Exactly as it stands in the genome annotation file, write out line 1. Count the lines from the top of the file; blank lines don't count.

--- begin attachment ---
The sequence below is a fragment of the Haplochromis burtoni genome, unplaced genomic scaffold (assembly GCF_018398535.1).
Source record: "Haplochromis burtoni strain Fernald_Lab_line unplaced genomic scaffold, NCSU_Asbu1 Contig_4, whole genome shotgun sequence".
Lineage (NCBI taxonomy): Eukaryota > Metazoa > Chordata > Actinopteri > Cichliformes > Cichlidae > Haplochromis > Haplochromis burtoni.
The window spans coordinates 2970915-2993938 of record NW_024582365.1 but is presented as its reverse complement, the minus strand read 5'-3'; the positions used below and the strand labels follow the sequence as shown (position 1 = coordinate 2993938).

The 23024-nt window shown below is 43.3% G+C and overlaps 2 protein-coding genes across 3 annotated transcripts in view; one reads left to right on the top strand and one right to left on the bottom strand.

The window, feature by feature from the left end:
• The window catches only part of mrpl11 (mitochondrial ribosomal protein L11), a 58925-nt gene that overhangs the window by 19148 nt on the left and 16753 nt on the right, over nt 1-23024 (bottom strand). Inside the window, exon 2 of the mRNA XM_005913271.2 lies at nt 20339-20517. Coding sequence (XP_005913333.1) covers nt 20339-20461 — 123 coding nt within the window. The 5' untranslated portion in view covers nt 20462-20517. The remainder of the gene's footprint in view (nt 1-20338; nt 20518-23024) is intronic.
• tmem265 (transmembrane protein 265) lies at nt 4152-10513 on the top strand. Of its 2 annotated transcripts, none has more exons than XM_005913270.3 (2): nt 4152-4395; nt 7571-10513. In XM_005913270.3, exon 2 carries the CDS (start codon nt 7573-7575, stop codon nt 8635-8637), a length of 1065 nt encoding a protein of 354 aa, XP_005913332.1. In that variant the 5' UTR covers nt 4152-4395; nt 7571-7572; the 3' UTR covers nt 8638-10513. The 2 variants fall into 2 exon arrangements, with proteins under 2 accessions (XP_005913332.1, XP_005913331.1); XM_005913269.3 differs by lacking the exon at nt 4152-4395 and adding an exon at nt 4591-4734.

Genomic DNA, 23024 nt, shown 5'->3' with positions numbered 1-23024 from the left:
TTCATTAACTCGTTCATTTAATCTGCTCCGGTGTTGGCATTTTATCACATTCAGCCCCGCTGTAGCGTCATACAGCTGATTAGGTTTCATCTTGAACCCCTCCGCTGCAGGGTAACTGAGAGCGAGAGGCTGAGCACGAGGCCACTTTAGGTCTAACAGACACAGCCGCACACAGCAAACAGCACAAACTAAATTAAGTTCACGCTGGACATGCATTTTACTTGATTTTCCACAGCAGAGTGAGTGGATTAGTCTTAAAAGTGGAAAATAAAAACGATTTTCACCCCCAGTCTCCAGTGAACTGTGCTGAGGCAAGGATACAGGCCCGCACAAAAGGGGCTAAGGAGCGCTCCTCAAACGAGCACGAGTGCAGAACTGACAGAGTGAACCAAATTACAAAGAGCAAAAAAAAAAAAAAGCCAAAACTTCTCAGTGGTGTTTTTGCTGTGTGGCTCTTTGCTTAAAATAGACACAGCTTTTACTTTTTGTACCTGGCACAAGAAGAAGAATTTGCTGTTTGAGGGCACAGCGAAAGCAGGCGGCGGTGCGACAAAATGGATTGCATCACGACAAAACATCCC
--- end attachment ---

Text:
The sequence below is a fragment of the Haplochromis burtoni genome, unplaced genomic scaffold (assembly GCF_018398535.1).